Local retailers suggest Rosh Hashanah wines to keep in mind
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WineRosh Hashanah

Local retailers suggest Rosh Hashanah wines to keep in mind

Raise your glass to a new year and a fun commandment.

Wine glasses by slack12 at flickr.com/photos/84923476@N00/360027989
Wine glasses by slack12 at flickr.com/photos/84923476@N00/360027989

Come nightfall on Sept. 25, Jews worldwide can raise their cups to a fun commandment.

According to the Shulchan Aruch, a 16th-century code of Jewish laws, there is a mitzvah to “eat, drink and rejoice on Rosh Hashana.”

Gastronomes and bon vivants will likely follow this imperative with panache and little help, but the average High Holiday celebrant may need more assistance. For that reason, local wine sellers and connoisseurs recommended particular vinos to sweeten the new year.

Murray Avenue Kosher’s Aryeh Markovic told the Chronicle that Herzog Be-Leaf, an organic no-sulfite-added cabernet sauvignon is a must-have this Rosh Hashanah.

Markovic called the wine “well balanced and expressive,” while adding that Be-Leaf’s easy drinking and soft nature allows it to pair well with lamb or red meat.

The fact there are no added sulfites is another plus, Markovic added: “There are people who get headaches from the sulfites, so leaving them out makes it easier for some people to drink.”

This time of year, at many synagogues worldwide, staffers and volunteers have swapped out multi-hued Torah covers, ark screens and other ceremonial fabrics for simple white ones.

For wine-drinkers wishing to model similar behavior, and substitute red for white, Markovic has another suggestion.

Chateau De Santenay Mercurey is a “really fine and elegant white burgundy,” he said. Made from 100% chardonnay, it has a “nice taste of golden apples and peaches.”

Markovic added that the “very complex wine” pairs well with fish or chicken.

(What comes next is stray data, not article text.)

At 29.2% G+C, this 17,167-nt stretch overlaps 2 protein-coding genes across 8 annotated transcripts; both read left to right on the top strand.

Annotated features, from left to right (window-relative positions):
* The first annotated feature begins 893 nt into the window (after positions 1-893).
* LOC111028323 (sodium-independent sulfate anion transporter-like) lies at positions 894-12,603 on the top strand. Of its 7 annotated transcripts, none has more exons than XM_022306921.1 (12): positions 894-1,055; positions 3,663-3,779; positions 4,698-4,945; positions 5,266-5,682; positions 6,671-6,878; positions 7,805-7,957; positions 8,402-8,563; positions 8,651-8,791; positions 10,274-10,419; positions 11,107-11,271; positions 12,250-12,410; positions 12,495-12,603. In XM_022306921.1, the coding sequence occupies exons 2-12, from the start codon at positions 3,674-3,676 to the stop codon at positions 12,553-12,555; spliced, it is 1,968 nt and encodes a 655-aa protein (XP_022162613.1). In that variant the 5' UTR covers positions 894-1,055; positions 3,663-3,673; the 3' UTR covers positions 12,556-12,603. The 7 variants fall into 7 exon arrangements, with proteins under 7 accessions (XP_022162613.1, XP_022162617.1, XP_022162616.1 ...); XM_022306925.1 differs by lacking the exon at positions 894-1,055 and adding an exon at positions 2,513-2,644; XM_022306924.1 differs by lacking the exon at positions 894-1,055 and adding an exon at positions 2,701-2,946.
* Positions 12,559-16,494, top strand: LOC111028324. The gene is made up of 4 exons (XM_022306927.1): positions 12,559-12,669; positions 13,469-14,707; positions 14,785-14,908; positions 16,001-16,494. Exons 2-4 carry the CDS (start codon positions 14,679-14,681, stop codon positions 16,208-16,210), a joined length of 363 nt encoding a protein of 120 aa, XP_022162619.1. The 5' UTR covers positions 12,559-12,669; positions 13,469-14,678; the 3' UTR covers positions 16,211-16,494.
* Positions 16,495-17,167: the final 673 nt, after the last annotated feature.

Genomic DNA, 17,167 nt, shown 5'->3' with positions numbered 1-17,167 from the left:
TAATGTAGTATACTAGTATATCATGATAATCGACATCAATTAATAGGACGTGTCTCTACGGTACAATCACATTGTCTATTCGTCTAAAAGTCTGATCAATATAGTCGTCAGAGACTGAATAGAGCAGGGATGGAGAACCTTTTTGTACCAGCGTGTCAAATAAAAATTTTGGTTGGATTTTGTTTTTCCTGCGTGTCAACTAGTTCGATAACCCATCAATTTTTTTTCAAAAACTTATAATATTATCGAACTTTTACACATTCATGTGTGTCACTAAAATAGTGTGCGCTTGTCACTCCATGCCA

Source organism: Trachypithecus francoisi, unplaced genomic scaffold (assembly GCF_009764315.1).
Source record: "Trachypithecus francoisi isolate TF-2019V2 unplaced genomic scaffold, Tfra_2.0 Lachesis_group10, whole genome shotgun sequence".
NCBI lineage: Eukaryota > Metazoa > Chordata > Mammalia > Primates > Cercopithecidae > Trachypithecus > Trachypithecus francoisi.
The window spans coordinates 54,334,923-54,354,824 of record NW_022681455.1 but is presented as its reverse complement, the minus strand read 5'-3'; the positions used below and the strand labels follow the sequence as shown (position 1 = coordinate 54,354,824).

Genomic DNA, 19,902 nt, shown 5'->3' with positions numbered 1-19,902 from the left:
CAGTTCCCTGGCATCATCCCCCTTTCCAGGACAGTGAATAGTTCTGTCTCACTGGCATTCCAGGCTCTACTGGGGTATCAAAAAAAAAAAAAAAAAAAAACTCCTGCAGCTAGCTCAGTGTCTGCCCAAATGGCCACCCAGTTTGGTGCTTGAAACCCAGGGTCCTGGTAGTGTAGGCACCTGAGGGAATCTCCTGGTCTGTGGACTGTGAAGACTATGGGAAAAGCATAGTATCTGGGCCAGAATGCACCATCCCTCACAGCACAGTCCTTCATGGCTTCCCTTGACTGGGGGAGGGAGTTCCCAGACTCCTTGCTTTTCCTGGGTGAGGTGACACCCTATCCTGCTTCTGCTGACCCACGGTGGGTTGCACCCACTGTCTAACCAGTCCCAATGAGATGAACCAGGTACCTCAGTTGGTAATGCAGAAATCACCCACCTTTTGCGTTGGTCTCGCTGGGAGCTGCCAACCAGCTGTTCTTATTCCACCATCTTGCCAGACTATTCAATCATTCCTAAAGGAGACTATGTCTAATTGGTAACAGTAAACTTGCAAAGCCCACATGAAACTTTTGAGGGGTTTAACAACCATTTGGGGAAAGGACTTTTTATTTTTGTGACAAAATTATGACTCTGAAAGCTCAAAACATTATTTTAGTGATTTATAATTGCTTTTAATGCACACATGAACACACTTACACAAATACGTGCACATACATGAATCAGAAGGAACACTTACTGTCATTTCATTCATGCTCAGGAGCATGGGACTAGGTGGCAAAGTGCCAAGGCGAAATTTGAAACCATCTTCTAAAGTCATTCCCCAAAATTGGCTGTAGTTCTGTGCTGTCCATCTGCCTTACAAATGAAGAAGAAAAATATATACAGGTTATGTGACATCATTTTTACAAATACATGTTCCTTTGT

Baila Cohen — of Pinskers Judaica and Eighteen — told the Chronicle that most people enjoy Moscato d’Asti but, regardless of regular preferences, it’s important to ensure your drink pairs well with honey.

During Rosh Hashanah, many eaters dip apples, challah and other food in honey. One reason for the practice, according to rabbinic literature, is that honey offers a lesson.

Typically, food that comes from an unkosher animal isn’t considered kosher, however, honey holds a different status. Although a bee isn’t kosher to eat, honey is permissible.

The lesson, according to the sages, is that just like an impure bee yields an acceptable byproduct, so, too, celebrants can spend the season creating purity.

Wine Glass by Arizona Parrot at flickr.com/photos/51686676@N00/6688242745

Curt Friehs, a Dormont-based wine merchant, said that Rosh Hashanah is a time where “any number of red wines would be excellent.”

Friehs specifically recommends Carmel Mediterranean.

With its blend of five grape varieties grown in Israel, the wine is “excellent,” he said.

Alternatively, those seeking a white wine could opt for Carmel’s sauvignon blanc, which is “really good too.”

Whether online or in the aisles of your favorite merchant there’s often debate about the cost of a decent bottle of wine. For Friehs, the answer ultimately depends on preference: “You could spend $30 or $40, or you can get a really good bottle for under $20. It depends on what you like.”

The real trick is remembering the value that each bottle brings.

“Wine ages well, and it brings people together,” he said. “I say l'chaim to life, to another year. It’s a time to reevaluate priorities and what’s important to you.” PJC

Adam Reinherz can be reached at areinherz@pittsburghjewishchronicle.org.

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